IMG_2678I believe I've loved carrots since the day my mom fed me my first spoonful of Gerber strained carrots -- right out of the jar.  Next to onions and celery, the carrot gets used often in my kitchen. I'll eat carrots raw, boiled, sauteed, steamed or roasted.  I like them candied, pickled or marinated.  I have no ax to grind with folks using canned or frozen carrots as a time saver.  I love carrots in soups, stews and braises, I make a great carrot souffle, and, let's not forget carrot cake!

Did you know that besides being a great source of vitamins and minerals they contain more natural sugar than any other vegetable aside from beets?  It is definitely their sweetness (which intensifies during any cooking process) that draws me to them.  Research has even shown that nutrients like beta-carotene and phenolic acid increase with cooking, but, for me, that is neither here nor there because I'd eat carrots even if they weren't so good for me.  I love carrots!

IMG_2556The inspiration for this recipe comes from my Eastern European heritage.

Soups and stews in our house were always served with bread and butter.  Rye bread, more specifically caraway-seeded rye, was, hands-down, our family's favorite.  We all loved the slightly anise taste of caraway.  Eastern Europeans have a fondness for caraway seed much like Italians have an affinity for fennel seed.  Caraway is said to be Europe's oldest spice condiment, with the Romans being credited for spreading the seeds around in ancient times.  

This "peasant spice" has a bold, aggressive, peppery, earthy flavor that cuts through rich dishes and breathes life into bland ones.  When I was growing up, caraway got added to roasted, sauteed or braised vegetable side-dishes like beets, cabbage, carrots and potatoes.  It showed up in potato salad, coleslaw and sauerkraut, and, it got added to pork roast and mixed into pork sausage too.  Even today, my refrigerator is never without a chunk of caraway-seeded Havarti cheese.  Mom never made a "cream of any kind of soup" because dad detested cream soups, but, once I got out on my own, it didn't take me long to come up with this one -- just for me!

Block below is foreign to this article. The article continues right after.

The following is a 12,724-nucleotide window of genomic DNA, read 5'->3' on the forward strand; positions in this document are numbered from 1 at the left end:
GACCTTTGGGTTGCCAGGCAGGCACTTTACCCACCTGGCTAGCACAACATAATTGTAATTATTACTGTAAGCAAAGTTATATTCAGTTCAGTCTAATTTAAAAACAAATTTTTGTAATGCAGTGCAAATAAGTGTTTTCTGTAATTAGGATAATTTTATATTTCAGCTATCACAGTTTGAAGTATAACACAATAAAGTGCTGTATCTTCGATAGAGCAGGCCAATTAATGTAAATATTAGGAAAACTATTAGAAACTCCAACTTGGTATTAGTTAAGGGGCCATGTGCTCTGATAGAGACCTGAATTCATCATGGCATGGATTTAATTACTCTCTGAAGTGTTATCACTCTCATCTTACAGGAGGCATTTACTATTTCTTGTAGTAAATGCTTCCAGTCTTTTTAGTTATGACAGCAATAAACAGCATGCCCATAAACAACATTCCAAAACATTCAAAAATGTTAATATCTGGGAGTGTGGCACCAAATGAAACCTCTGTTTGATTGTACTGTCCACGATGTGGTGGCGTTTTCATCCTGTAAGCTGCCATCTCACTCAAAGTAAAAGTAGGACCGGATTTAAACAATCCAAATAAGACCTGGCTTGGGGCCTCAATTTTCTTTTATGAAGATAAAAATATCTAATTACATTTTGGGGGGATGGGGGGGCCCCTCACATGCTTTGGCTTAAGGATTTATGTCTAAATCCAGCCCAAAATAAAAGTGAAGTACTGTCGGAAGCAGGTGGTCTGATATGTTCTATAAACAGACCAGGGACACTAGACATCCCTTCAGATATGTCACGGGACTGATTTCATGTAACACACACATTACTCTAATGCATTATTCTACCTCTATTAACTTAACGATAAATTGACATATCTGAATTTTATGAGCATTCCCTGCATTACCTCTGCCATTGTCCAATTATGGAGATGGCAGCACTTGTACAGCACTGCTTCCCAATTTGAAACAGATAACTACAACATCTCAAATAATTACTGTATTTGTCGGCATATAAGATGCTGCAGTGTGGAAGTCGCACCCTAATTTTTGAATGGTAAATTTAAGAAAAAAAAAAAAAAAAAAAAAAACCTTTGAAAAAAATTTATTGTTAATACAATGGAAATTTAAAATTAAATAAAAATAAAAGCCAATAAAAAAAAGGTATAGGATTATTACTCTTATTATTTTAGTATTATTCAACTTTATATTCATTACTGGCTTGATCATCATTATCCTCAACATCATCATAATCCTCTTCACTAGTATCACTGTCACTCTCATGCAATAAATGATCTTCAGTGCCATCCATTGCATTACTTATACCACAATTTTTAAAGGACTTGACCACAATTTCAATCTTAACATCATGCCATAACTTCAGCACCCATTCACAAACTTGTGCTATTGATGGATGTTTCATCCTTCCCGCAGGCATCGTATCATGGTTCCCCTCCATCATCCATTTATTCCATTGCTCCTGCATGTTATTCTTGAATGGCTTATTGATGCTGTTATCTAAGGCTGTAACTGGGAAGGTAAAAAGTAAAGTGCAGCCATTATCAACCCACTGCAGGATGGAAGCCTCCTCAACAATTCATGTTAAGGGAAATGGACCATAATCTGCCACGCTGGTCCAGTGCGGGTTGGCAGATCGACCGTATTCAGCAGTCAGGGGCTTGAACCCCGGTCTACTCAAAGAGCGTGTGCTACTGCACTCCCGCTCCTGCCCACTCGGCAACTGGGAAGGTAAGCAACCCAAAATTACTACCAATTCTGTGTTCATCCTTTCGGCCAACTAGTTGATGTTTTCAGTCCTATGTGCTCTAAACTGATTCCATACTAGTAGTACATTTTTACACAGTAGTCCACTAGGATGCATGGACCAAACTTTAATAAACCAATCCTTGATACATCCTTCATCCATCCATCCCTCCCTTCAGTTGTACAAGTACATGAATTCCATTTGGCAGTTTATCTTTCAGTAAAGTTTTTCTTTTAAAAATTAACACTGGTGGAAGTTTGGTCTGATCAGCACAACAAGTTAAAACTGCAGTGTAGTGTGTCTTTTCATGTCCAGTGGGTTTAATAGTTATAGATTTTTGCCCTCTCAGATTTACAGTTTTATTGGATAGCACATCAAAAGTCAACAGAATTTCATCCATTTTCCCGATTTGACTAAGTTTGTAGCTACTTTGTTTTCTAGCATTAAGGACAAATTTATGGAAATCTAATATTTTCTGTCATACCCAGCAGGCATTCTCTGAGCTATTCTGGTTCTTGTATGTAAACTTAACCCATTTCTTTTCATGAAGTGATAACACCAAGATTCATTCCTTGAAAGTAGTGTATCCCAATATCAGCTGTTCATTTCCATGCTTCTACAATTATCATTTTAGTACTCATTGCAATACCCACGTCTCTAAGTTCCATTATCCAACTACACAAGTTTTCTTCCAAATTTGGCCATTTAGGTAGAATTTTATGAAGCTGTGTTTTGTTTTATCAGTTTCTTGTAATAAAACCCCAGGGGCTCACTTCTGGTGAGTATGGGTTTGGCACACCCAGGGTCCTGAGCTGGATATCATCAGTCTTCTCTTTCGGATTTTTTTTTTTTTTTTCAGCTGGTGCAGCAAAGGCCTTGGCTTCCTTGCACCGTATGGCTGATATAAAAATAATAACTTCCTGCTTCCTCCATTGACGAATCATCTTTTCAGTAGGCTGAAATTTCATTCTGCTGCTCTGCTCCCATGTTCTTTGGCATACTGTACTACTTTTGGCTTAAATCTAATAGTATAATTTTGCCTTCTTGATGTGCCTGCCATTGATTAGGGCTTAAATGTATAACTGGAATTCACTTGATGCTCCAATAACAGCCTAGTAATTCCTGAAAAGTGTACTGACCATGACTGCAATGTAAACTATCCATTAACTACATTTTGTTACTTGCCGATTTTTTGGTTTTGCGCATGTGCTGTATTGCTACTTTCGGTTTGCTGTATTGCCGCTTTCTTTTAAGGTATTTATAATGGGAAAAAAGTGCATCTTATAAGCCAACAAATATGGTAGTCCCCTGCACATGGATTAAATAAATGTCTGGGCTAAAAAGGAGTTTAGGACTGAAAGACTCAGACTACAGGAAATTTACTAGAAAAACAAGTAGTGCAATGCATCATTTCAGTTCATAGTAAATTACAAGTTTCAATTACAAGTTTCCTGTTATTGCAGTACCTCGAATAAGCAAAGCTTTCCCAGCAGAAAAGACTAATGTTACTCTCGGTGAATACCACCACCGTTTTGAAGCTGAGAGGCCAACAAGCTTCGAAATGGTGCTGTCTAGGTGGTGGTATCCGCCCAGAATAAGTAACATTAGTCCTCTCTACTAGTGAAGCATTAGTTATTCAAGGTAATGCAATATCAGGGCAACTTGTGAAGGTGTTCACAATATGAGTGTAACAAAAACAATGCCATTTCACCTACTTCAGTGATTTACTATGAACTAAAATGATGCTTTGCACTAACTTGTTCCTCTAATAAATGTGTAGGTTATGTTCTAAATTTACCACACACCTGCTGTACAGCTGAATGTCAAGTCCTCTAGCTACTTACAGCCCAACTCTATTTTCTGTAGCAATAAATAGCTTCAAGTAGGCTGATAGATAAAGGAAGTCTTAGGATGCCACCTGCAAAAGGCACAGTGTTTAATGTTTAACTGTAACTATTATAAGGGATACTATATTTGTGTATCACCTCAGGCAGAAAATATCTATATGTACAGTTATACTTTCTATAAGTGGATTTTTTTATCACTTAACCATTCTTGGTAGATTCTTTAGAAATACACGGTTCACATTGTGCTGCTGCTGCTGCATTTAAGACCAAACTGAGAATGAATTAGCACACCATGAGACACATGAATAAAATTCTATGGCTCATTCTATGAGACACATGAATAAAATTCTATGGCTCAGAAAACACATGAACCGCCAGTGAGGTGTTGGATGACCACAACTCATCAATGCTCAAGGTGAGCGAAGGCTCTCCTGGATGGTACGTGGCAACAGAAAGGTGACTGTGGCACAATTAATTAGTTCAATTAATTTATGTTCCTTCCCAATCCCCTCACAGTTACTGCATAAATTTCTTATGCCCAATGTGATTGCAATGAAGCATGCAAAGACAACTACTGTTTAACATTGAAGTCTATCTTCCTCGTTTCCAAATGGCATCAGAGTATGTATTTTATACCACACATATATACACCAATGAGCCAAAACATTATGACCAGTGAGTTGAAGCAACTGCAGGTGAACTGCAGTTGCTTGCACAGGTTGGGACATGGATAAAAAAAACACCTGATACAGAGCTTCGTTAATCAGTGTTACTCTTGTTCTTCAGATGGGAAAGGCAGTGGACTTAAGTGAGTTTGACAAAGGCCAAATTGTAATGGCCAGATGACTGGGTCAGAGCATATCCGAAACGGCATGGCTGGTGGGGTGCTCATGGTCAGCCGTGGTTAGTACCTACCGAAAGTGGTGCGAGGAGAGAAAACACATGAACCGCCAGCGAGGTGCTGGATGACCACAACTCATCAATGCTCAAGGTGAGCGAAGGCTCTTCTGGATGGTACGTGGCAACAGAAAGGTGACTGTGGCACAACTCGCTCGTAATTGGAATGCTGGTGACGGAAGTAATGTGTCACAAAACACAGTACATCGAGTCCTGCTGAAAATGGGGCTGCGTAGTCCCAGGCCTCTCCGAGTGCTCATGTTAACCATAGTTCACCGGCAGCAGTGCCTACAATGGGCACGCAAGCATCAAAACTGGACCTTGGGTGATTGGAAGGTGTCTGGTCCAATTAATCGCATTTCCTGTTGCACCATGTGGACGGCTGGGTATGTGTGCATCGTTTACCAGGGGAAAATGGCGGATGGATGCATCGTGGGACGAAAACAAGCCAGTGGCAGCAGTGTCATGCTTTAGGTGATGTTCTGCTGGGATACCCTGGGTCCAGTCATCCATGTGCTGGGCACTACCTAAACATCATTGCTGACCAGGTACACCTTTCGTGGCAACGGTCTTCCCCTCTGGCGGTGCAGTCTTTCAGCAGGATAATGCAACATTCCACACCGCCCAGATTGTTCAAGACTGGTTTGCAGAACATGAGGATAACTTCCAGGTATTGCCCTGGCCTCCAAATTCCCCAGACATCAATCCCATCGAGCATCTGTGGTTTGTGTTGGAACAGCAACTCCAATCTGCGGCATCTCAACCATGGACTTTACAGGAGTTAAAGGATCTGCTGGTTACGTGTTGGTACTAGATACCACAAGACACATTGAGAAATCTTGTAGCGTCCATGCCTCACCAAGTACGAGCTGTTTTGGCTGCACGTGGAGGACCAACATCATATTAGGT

IMG_2503Carrots & caraway are a delectable combo.  Native to Central Europe:

The caraway plant is a member of the carrot family!

IMG_25394  tablespoons salted butter

1 1/2  cups diced yellow or sweet onion

1 1/2  pounds peeled and 1/4"-thick coined carrots + 1 additional cup peeled and coined carrots for garnish (see below)

coarsely-ground sea salt, about 20-25 grinds from a mill

coarsely-ground peppercorn blend, about 40-50 grinds from a mill

1 1/2  teaspoons whole caraway seeds, ground to a powder in an electric spice grinder (Note:  this will yield a scant tablespoon of powdered caraway.)

3  cups chicken or vegetable stock, your choice

1/2  cup heavy or whipping cream

1  cup additional 1/4" sliced carrots, mentioned above, for making carrot coin garnish

16  small, thin slices caraway-seeded "party rye" bread, for making crouton garnish

small sprigs fresh parsley, for garnish  

IMG_2524~ Step 1.  Peel and coin the carrots as directed.  In "food speak", "to coin" is a verb meaning to cut a cylindrical object into a coin shape. You need 1 1/2 pounds of carrots to make the soup, plus, 1 additional cup to make the coins for garnish.  If you have a kitchen scale, now is the time to get it out and use it to weigh those going into your soup.

IMG_2511~ Step 2. Grind the caraway seed to a powder.

IMG_2559~ Step 3.  In a 3 1/2-quart chef's pan, melt the butter over low heat. Add the diced onion.  Increase heat to medium-high and saute for about 1-2 minutes, until onion is just starting to get soft and translucent.